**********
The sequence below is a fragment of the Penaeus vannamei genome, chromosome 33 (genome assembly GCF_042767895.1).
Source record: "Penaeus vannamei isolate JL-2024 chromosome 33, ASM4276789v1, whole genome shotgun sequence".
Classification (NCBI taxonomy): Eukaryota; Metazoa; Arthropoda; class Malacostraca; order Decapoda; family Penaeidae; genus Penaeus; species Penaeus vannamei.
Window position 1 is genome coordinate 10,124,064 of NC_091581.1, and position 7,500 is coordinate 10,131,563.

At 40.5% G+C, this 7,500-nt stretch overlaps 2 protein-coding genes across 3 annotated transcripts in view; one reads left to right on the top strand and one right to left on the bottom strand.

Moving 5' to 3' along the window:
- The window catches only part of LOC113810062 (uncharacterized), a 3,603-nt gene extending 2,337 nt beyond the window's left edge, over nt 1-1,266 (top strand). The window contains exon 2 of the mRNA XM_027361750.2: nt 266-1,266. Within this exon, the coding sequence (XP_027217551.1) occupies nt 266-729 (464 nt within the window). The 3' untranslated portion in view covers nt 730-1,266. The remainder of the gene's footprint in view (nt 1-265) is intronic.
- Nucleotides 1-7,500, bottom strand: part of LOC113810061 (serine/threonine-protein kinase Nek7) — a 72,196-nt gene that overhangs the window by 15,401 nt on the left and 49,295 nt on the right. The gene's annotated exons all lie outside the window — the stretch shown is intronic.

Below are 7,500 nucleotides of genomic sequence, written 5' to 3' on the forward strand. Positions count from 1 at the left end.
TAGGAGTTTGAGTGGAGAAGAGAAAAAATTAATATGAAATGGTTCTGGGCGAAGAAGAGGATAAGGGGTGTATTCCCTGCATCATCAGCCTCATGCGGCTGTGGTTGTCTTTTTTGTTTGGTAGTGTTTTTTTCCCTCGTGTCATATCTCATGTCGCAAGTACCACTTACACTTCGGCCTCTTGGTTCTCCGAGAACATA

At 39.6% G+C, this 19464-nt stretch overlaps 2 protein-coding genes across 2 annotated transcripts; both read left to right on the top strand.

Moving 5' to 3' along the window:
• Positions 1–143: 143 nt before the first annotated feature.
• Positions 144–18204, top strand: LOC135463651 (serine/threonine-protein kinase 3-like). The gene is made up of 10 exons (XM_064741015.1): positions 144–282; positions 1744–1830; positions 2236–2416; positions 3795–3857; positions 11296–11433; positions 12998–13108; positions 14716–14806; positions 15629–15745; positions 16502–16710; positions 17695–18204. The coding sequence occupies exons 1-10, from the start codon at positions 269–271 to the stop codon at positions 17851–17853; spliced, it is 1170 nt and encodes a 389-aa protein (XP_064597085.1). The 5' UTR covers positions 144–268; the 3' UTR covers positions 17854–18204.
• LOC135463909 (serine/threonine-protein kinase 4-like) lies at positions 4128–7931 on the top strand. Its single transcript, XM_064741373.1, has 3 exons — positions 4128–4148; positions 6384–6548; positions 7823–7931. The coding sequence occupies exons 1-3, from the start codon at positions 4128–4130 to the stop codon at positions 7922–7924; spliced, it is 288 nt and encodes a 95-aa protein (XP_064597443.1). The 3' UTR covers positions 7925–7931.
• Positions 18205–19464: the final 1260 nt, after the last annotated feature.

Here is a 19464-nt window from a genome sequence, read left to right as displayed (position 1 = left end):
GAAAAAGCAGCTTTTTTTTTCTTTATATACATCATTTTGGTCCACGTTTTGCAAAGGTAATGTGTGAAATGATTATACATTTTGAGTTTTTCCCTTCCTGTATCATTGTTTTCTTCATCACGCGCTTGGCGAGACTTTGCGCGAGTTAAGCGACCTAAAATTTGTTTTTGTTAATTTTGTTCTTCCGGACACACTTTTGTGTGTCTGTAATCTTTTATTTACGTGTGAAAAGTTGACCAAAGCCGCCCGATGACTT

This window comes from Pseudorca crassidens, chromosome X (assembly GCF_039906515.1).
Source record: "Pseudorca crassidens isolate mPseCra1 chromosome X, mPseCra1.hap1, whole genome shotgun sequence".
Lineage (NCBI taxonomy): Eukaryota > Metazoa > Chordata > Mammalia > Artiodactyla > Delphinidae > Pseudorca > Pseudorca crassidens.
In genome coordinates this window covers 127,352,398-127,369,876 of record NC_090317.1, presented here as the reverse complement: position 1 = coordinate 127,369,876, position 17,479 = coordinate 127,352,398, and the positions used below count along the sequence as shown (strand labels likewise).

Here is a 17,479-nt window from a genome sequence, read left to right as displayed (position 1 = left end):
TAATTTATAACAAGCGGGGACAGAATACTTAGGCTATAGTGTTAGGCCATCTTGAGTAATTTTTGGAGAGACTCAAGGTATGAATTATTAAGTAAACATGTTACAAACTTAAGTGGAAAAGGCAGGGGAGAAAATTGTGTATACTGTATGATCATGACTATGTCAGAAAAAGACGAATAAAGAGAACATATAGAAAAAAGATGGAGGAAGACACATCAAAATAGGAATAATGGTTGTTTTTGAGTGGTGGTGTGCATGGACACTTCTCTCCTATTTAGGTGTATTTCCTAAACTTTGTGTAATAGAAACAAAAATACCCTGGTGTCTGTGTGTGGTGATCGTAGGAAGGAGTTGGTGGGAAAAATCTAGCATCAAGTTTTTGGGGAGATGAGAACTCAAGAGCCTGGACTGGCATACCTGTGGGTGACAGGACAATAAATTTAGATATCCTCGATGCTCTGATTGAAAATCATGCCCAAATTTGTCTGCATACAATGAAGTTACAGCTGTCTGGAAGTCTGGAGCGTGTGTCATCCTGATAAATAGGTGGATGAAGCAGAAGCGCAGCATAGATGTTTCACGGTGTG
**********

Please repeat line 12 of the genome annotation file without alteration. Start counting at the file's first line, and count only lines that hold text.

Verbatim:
Moving 5' to 3' along the window: